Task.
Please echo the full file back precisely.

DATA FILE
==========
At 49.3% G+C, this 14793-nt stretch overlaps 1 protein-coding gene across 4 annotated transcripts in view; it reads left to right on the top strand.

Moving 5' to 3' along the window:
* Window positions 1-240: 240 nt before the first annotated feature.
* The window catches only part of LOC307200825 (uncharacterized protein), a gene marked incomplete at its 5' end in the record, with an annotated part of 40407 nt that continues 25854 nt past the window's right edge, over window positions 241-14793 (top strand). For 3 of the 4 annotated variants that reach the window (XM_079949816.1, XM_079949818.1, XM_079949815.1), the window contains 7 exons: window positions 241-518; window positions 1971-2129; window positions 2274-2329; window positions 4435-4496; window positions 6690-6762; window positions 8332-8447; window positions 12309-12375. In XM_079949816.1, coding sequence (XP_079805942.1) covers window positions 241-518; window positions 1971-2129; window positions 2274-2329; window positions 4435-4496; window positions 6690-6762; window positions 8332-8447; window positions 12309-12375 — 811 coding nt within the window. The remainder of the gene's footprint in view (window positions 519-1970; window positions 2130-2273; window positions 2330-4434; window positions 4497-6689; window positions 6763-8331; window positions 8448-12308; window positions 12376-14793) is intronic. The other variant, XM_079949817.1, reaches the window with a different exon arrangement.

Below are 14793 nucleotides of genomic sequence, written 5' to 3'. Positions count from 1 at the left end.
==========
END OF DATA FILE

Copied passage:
At 49.3% G+C, this 14793-nt stretch overlaps 1 protein-coding gene across 4 annotated transcripts in view; it reads left to right on the top strand.

Moving 5' to 3' along the window:
* Window positions 1-240: 240 nt before the first annotated feature.
* The window catches only part of LOC307200825 (uncharacterized protein), a gene marked incomplete at its 5' end in the record, with an annotated part of 40407 nt that continues 25854 nt past the window's right edge, over window positions 241-14793 (top strand). For 3 of the 4 annotated variants that reach the window (XM_079949816.1, XM_079949818.1, XM_079949815.1), the window contains 7 exons: window positions 241-518; window positions 1971-2129; window positions 2274-2329; window positions 4435-4496; window positions 6690-6762; window positions 8332-8447; window positions 12309-12375. In XM_079949816.1, coding sequence (XP_079805942.1) covers window positions 241-518; window positions 1971-2129; window positions 2274-2329; window positions 4435-4496; window positions 6690-6762; window positions 8332-8447; window positions 12309-12375 — 811 coding nt within the window. The remainder of the gene's footprint in view (window positions 519-1970; window positions 2130-2273; window positions 2330-4434; window positions 4497-6689; window positions 6763-8331; window positions 8448-12308; window positions 12376-14793) is intronic. The other variant, XM_079949817.1, reaches the window with a different exon arrangement.

Below are 14793 nucleotides of genomic sequence, written 5' to 3'. Positions count from 1 at the left end.